1. Go for a walk

So let’s get going and start Playing with Colour

Head out for a walk and look at the plants in your locality – Start small and focus in on the detail – enjoy being close up to what you are observing and explore the nuance of the colours in the leaves, twigs, berries and plants in your neighbourhood. (If you are struggling to see your surroundings afresh then try pretending that you have traveled to a place that you’ve not visited before – we always look in greater detail when exploring a new environment).

I suggest you take a small sketchbook, coloured pencils or watercolours with you, it’s a great way to familiarise yourself with what you are looking at.  Your drawings don’t need to be botanically accurate just quick scribbly sketches that capture the essence of the colours.  Recording in this direct way enables you see what’s there, rather than miss it by imagining what you think you see.  There’s a big difference!

Document what you are looking at with photographs too – they are great for reference and even better if you get them printed.  I photocopy mine to A4.

Finally collect one or two items that you’ve been looking at to take back to your studio / workspace.  You’ll work directly from these inside.

In Scotland, whilst the autumn is still just evident most of the leaves have fallen – look closely at the ground beneath the trees, these currently look like whirly patterned pub-carpets – the dark, shiny mud is strewn with multi-coloured leaves. To record this pick up some of the leaves, make a smear of mud in your sketchbook and take a photo.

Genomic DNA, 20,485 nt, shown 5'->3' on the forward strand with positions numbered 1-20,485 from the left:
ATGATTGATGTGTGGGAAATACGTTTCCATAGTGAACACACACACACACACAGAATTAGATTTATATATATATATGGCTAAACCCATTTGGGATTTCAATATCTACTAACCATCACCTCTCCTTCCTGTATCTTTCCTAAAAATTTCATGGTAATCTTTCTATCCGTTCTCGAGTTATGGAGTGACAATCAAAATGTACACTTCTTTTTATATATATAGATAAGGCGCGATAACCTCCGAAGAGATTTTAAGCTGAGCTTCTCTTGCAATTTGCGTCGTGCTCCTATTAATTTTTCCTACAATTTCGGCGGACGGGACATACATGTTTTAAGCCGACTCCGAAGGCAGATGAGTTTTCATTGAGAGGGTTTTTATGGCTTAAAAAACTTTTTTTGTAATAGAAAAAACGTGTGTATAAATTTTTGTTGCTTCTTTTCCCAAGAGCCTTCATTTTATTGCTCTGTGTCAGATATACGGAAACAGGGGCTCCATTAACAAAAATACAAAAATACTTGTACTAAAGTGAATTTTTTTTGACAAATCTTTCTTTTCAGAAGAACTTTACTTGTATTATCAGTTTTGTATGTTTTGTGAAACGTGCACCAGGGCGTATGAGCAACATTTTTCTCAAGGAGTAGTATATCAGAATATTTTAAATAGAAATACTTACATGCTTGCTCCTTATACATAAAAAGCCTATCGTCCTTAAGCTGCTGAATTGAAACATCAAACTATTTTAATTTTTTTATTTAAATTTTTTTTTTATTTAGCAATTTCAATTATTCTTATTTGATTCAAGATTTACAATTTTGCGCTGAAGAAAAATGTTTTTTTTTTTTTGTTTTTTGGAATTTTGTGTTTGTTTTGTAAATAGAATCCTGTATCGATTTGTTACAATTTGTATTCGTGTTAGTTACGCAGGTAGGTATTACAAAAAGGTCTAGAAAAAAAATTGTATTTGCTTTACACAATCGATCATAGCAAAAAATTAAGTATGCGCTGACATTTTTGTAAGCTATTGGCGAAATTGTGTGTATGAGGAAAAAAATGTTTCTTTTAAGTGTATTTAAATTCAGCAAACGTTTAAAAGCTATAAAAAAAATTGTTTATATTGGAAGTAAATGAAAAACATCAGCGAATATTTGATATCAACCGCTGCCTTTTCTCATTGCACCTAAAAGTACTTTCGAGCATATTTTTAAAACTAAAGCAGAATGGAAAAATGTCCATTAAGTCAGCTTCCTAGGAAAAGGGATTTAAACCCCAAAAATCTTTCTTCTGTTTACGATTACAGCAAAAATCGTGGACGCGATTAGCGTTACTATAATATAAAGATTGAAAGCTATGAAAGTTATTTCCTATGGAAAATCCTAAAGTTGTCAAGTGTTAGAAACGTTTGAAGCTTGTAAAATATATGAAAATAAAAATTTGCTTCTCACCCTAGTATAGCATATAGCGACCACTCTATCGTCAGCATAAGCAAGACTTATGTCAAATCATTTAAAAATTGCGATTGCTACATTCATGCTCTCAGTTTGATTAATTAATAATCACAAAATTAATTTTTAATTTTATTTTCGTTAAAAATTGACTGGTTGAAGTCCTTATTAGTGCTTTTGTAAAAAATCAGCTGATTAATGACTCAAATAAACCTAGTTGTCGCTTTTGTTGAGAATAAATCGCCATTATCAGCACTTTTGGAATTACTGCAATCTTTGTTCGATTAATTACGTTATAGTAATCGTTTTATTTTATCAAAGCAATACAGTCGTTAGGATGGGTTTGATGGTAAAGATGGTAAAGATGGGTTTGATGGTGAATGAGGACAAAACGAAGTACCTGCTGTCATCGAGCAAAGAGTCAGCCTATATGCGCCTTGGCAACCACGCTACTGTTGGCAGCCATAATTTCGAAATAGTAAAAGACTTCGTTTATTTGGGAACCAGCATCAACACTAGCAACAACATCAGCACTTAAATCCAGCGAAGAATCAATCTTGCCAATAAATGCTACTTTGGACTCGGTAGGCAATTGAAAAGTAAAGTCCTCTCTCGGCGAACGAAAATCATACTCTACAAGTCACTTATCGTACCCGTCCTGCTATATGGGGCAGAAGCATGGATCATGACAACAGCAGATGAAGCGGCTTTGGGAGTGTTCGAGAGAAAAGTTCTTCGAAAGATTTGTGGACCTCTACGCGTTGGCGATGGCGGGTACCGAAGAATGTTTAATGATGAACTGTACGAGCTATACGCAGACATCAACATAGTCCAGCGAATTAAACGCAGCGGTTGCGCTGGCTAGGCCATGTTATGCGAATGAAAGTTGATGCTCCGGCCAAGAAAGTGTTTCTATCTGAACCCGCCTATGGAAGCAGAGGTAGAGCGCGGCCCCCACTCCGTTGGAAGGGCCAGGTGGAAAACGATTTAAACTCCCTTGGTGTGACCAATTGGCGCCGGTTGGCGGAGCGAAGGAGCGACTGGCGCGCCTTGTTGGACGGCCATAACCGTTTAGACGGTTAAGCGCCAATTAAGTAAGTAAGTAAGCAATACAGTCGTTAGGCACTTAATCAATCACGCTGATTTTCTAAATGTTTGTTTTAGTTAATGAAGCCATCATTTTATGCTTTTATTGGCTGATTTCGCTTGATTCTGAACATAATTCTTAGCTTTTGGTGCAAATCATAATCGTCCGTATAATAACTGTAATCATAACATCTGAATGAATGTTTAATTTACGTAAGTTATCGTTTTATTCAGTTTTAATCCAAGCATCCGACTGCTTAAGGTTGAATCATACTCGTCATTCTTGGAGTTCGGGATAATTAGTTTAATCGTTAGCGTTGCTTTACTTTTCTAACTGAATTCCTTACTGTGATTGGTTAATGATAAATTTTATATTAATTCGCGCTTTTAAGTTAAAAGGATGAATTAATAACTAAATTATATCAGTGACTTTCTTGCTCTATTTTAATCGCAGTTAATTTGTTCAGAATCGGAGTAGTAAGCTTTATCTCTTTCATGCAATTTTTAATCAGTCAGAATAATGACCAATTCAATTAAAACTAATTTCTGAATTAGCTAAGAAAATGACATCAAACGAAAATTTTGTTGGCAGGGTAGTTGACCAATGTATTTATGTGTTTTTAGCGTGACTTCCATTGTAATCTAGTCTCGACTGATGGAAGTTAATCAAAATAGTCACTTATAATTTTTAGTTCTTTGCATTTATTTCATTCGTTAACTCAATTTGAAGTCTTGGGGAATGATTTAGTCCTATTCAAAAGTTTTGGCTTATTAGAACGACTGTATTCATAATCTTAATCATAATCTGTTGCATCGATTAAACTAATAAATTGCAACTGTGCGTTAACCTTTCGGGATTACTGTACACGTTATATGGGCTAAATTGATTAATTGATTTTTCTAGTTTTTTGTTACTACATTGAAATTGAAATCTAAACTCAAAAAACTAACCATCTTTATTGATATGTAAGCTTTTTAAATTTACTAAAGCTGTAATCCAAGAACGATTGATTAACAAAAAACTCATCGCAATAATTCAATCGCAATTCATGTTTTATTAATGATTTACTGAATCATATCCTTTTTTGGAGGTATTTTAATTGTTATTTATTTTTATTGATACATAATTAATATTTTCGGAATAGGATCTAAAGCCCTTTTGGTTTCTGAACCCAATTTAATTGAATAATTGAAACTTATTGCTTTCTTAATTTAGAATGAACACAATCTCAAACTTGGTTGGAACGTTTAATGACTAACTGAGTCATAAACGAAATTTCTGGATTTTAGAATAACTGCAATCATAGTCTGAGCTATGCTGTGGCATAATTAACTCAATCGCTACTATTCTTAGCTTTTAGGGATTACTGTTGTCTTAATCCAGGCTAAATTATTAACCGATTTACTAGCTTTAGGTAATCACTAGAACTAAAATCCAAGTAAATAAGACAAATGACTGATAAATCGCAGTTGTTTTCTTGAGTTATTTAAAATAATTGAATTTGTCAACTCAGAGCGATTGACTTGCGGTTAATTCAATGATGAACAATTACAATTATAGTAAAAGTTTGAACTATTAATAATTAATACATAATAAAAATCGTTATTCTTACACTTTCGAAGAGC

2. Study your plant material

Study your plant material – when back inside lay out the objects you have collected on a white sheet of paper. If you’ve done some sketches open up your sketchbooks and select some of your photos and get them printed / photocopied.  Now you are ready to look more closely and start making notes and colour swatches to help you determine the colours within your objects.

Things you may wish to consider when studying the colours of your objects are; the colour range, shade, tone and quantity.  Assess if they are bright and intense or muted earthy colours, if they include many shades of one colour or are multicoloured, if they are tonally light or dark and try to approximate the ratios – how much of one colour there is in comparison to another.

On another sheet of paper make written, drawn and colour notes.  These could include; simple sketches recording the shape of the objects and the position of the colours, a description of the colours you see, e.g. warm mustardy yellow and what the objects look and feel like, if they have any markings, are mottled, smooth, textured or spiky.  Note what you observe and what is of particular interest to you

3. Play with paint

The best way to really ‘see’ the colours you have before you is to experience them, in this case capturing a likeness in paint. I find watercolour is a quick and easy medium to use but use whatever works for you – coloured pencils, gouache are also good.

Mixing colours can be complex and I end up making lots of dabs of colour as I work towards the right shade or tone of a colour.  When you have captured a particular colour, ring or mark it, and note which tubes of paint you have used to make it.  This saves having to remember the mix and informs you how the paints work together.  I find this process fun and informative, it requires time – skill comes through practice.